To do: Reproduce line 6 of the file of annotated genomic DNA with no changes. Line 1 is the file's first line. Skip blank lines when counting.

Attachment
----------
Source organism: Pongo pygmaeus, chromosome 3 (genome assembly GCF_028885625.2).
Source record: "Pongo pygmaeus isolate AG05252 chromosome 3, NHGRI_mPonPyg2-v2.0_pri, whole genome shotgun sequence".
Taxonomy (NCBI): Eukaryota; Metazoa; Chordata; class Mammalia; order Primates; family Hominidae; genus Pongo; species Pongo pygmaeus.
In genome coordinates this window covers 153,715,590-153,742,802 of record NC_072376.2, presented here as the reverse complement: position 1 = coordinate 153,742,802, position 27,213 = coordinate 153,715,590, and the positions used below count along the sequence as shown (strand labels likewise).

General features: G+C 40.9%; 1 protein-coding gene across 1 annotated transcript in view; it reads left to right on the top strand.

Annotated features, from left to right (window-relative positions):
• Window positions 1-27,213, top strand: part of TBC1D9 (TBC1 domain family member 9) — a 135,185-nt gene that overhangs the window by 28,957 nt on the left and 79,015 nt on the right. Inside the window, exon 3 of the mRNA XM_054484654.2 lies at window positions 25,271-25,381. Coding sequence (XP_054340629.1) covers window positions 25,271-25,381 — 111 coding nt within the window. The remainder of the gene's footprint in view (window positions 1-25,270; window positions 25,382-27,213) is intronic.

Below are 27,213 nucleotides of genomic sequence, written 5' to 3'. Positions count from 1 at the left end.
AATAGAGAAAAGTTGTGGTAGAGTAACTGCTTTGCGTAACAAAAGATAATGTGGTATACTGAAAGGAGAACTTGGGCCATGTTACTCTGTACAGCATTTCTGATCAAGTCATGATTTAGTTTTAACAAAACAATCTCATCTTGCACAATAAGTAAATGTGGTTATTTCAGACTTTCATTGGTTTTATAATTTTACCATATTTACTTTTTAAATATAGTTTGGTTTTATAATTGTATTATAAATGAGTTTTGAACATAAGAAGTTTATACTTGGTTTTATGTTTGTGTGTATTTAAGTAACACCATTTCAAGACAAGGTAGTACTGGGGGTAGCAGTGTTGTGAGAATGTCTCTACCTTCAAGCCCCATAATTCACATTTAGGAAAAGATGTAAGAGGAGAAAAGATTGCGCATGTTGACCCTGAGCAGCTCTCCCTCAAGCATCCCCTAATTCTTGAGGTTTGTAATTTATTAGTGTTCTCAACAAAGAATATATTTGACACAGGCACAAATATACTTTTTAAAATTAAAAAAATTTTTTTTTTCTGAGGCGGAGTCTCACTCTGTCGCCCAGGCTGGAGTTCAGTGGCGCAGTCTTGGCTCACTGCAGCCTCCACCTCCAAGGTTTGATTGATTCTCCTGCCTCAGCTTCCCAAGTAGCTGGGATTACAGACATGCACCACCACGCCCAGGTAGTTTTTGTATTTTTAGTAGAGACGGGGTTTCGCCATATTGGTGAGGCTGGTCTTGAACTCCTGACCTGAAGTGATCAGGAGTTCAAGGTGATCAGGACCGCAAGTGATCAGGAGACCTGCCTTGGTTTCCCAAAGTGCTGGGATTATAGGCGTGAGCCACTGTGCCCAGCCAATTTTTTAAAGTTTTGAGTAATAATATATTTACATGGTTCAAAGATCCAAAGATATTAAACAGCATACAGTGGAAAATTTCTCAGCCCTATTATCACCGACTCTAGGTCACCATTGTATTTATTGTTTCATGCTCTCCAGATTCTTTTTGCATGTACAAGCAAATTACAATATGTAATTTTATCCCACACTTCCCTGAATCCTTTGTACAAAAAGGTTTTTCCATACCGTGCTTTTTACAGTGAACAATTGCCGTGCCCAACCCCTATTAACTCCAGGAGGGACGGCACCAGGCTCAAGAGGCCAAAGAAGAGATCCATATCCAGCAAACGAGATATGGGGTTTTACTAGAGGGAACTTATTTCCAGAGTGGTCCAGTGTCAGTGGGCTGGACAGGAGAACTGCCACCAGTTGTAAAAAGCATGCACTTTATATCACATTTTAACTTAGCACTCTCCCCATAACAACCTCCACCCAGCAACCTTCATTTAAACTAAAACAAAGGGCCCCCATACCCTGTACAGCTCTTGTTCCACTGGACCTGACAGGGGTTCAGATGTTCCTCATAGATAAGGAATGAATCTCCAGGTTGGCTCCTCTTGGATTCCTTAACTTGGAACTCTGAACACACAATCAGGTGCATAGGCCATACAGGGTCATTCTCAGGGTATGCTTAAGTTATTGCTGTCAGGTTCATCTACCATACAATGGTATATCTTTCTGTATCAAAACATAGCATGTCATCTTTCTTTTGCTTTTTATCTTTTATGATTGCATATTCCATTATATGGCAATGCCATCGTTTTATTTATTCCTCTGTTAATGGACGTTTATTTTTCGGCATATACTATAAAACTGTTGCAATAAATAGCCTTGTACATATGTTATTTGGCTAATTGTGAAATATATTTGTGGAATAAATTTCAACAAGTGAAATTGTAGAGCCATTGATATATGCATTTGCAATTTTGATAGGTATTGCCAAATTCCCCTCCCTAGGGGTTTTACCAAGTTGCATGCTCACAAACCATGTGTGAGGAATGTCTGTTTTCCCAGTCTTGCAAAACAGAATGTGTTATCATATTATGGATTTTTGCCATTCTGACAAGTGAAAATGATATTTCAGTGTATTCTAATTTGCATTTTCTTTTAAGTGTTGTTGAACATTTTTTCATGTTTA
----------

Annotated features, from left to right (window-relative positions):